2011 Excellence Award Recipients
The University at Albany Alumni Association traditionally recognizes alumni and friends of the University for their outstanding achievements and service to the University and community. These individuals personify the University's commitment to excellence and service and bring distinction to themselves and to our alma mater.
Bertha E. Brimmer Medal
Citizen of the University
Distinguished Alumni Award
Excellence in Alumni Service Award
Excellence in Arts and Letters Award
Excellence in Business Award
Excellence in Community Service Award
Excellence in Education Award
Excellence in Entrepreneurship
Excellence in Public Service
Excellence in Science & Technology
International Alumni Award for Exceptional Achievement
Deborah Mayne Brandau Ph.D. ’94
Capable. Competent. Flexible. Deborah Brandau is all three, and those qualities have helped to make her a highly respected educator and mentor for more than three decades.
Brandau taught for 30 years in the Wheelerville Union Free School (WUFS) District, a small rural district in New York’s Adirondacks. While she has been a K-8 remedial and developmental reading and writing teacher, she also has taught technology, science, home and careers, and writing. In addition, she has taught children with disabilities, as well as gifted and talented students. As her colleague Lynn Lair points out, “I have not met a teacher as versatile as Deborah.”
While teaching, Brandau also served as director of the Learning Center, supervising and scheduling remedial instruction. For 25 years, she wrote grants for district technology, school improvement and staff development programs; Chapter 53; and the Rural Education Advisory Committee. She also coordinated district testing and test reporting for the New York State School Report Card and interpreted data for the local Board of Education.
Brandau’s colleagues laud her commitment and her ability to meet the needs of such a wide range of students. “I was always amazed at how she created a positive classroom environment which fostered cooperative learning and an open exchange of knowledge given such a diverse population of students,” said colleague Michael Frollo. “Her ability to effectively analyze a student’s academic challenges and offer common-sense solutions was a definite asset. She knew what a child needed and was able to deliver it.” Indeed, Lair notes: “During her career at WUFS, our school was named both a gap closing school and a most improved school in English Language Arts by the State Education Department. She played a vital part in making that happen.”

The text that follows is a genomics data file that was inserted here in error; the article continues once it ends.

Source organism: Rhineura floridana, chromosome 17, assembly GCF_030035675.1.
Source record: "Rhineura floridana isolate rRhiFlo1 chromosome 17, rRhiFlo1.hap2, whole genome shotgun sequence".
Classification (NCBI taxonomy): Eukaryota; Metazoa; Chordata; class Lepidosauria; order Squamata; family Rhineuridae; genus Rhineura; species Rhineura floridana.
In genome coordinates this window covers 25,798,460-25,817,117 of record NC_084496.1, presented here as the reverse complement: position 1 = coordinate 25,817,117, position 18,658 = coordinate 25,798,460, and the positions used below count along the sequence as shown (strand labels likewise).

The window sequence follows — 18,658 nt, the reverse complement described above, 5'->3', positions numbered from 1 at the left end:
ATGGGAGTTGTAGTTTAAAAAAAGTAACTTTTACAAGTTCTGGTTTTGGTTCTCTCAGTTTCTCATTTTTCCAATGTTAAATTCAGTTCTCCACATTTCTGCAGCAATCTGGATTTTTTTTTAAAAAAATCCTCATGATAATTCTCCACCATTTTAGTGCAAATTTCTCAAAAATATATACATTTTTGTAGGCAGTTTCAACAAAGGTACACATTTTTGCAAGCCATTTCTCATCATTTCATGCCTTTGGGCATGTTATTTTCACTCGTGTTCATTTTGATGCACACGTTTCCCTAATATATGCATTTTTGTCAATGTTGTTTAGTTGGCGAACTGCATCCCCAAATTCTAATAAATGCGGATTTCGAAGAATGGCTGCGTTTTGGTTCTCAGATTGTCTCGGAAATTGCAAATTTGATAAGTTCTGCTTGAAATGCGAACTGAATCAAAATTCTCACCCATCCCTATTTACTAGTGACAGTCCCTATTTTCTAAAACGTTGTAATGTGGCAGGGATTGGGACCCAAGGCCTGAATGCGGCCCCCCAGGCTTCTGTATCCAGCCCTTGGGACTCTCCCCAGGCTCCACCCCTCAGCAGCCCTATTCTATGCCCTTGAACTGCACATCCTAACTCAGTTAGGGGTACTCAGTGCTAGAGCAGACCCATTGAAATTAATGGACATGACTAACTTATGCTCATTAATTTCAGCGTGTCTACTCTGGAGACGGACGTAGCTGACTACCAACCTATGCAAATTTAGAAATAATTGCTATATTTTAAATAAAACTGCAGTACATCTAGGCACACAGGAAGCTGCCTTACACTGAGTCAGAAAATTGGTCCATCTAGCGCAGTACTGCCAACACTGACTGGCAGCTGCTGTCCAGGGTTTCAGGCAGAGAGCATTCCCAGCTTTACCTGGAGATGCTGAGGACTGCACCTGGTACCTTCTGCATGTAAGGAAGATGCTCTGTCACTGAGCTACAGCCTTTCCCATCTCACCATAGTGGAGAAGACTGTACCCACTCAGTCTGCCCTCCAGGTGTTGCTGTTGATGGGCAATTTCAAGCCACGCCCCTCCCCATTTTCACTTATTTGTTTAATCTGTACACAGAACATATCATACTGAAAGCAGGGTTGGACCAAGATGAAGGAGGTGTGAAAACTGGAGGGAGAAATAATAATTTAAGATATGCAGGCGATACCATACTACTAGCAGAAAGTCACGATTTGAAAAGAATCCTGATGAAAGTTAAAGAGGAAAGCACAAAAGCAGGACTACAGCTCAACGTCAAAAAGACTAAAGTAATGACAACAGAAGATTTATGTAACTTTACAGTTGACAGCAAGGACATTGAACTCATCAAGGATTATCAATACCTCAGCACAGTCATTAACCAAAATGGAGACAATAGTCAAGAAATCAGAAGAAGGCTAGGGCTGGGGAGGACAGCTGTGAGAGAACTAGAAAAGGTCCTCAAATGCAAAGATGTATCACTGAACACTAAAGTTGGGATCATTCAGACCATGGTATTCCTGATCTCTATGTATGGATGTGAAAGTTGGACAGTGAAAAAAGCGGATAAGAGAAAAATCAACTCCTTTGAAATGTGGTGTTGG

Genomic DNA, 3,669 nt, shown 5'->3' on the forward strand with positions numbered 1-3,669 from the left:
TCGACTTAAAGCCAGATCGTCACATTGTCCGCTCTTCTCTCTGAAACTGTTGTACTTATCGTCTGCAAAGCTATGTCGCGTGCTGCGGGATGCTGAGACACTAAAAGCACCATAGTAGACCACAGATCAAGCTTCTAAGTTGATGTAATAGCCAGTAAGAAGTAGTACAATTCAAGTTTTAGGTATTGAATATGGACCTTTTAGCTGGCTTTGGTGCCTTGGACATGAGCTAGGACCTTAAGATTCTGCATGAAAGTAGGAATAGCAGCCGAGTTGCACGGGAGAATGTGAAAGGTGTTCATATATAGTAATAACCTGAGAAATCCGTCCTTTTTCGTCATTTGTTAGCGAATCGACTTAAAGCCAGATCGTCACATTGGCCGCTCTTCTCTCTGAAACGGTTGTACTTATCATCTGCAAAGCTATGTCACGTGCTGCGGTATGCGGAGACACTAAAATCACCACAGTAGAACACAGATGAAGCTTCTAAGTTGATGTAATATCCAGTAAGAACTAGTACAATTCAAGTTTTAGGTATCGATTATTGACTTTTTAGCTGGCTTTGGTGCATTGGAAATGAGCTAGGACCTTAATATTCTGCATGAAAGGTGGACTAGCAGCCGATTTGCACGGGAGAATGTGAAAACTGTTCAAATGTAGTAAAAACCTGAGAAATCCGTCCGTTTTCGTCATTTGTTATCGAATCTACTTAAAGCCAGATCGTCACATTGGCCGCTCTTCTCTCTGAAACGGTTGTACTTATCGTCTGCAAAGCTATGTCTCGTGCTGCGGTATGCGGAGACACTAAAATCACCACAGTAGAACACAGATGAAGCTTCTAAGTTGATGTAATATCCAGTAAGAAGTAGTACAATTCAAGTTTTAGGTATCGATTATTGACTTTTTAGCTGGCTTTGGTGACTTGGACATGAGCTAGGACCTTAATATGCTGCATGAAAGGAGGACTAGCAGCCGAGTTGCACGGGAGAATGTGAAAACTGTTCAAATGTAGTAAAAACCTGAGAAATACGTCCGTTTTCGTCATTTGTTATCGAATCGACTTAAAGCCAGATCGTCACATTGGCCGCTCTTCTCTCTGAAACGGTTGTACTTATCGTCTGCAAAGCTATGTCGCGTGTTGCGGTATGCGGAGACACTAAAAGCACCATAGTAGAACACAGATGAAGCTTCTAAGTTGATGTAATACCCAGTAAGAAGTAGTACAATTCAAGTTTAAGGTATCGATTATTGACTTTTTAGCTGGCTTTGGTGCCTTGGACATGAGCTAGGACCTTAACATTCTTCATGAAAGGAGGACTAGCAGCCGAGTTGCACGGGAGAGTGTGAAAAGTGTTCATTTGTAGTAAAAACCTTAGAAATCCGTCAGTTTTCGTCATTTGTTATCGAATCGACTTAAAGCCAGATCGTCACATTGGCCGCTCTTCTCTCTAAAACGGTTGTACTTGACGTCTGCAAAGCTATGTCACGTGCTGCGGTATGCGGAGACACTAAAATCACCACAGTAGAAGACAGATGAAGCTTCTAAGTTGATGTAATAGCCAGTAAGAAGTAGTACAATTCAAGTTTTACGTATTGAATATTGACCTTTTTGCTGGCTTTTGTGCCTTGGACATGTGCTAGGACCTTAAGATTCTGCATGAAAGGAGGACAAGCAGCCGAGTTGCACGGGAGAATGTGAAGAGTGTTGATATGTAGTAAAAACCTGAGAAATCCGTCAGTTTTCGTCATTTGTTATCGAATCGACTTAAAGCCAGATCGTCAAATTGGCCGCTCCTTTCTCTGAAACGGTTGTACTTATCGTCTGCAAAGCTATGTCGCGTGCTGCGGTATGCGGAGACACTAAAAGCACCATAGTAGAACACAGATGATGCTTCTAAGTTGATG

In order to understand her students better, Brandau focused her doctoral research on the nature of literacy learning and culture in her local community. The resulting paper, Schooling and Work: A Literacy-Based Inquiry in a Rural Working-Class Community, was published in a top journal; Brandau also presented it, and subsequent work, at a number of state and national conferences. Her research increased her commitment to her local community, where she continued to teach until her retirement in 2010.
While Brandau has retired from public school teaching, she continues to share her knowledge and expertise with educators and future educators through her instruction in graduate-level literacy courses at the University at Albany. As a core adjunct faculty member in the School of Education’s Online Teaching Program, she now serves K-12 students by teaching their beginning teachers.
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John W. Delano
University at Albany Distinguished Teaching Professor John Delano has been honored with numerous awards, including the State University of New York Chancellor’s Award for Excellence in Teaching and the UAlbany President’s Award for Excellence in Teaching. But it’s a measure of the man that he gauges his success in a very different way: Delano keeps a folder of what he calls ‘unsolicited compliments’ from students, a folder that has grown gratifyingly thick over the years.